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This week sees The Lullaby Trust running a national awareness campaign aimed at anyone who is looking after a young baby.
Called ‘Safer Sleep Week’, its purpose is to make sure parents in the UK understand the importance of a safe sleep approach for babies to help reduce the risk of Sudden Infant Death Syndrome (SIDS).
SIDS, also sometimes known as ‘cot death’, is the sudden and unexplained death of a baby that seems completely healthy.
According to the NHS, it is quite rare, however it still affects almost 300 babies a year in the UK, with the majority of deaths occurring whilst the baby is sleeping and usually within the first six months of life.
What causes Sudden Infant Death Syndrome?
Although the exact cause of cot death is unknown, experts believe that it is down to how some babies respond to environmental stresses and how they regulate their heart rate, breathing and temperature.
These stresses could include tobacco smoke, getting caught up in bedding or having their breathing obstructed in some way.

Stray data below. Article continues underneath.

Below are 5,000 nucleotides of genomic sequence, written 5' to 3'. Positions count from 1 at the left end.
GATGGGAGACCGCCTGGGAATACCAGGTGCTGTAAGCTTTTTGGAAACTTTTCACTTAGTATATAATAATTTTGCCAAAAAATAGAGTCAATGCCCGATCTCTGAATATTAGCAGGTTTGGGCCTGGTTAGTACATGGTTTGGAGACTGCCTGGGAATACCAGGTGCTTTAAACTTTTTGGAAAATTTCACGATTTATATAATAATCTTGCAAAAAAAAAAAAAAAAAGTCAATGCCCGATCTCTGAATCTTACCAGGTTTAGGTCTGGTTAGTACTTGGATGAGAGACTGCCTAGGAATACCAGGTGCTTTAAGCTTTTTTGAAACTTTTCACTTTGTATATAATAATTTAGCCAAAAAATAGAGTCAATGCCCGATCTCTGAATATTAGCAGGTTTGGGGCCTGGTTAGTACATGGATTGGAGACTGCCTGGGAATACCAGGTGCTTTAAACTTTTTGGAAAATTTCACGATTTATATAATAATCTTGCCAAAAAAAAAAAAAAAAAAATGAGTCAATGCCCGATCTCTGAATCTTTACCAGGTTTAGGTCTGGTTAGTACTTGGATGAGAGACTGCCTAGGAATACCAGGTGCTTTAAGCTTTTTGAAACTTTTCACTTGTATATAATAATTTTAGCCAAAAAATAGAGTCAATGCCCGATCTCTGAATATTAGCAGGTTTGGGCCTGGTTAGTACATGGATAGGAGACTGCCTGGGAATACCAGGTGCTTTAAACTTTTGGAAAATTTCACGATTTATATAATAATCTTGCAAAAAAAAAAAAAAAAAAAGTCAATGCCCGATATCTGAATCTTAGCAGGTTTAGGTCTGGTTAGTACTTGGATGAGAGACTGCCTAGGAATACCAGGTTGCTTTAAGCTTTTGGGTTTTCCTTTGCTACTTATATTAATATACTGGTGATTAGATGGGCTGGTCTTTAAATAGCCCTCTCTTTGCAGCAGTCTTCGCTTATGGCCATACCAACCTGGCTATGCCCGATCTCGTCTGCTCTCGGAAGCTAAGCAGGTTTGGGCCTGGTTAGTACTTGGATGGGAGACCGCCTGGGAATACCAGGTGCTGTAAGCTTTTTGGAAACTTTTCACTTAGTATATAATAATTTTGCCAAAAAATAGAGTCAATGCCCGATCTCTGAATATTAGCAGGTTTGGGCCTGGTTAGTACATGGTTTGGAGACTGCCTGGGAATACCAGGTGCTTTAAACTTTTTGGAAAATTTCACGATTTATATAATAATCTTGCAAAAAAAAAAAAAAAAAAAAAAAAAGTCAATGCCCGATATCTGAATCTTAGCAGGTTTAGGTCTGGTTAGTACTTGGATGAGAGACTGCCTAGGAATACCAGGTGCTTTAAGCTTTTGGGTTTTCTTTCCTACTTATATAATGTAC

How to reduce the risk of cot death
According to The Lullaby Trust, there are several things you can do to try and minimise the risk to your baby.
In particular, they recommend that, when putting your baby to bed, you always place your baby on its back in a clear cot or sleep space that is free from loose bedding, pillows, toys or bumpers.
In terms of what not to do, The Lullaby Trust advises against smoking during pregnancy and around your baby after birth, letting it get too hot, covering its face while sleeping or using loose bedding.
Co-sleeping can also be an issue. For example, it advises that you never sleep on a sofa or in an armchair with your baby. Nor should you sleep next to your baby in bed if you smoke, drink, take drugs, are extremely tired, if your baby was born prematurely or was of low birth-weight.
To see The Lullaby Trust’s full list of Do’s and Don’ts when it comes to Sudden Infant Death Syndrome click here.
The charity’s website also provides lots of other advice to help you avoid cot death and there are also details of its bereavement support service for those affected by this tragic syndrome.
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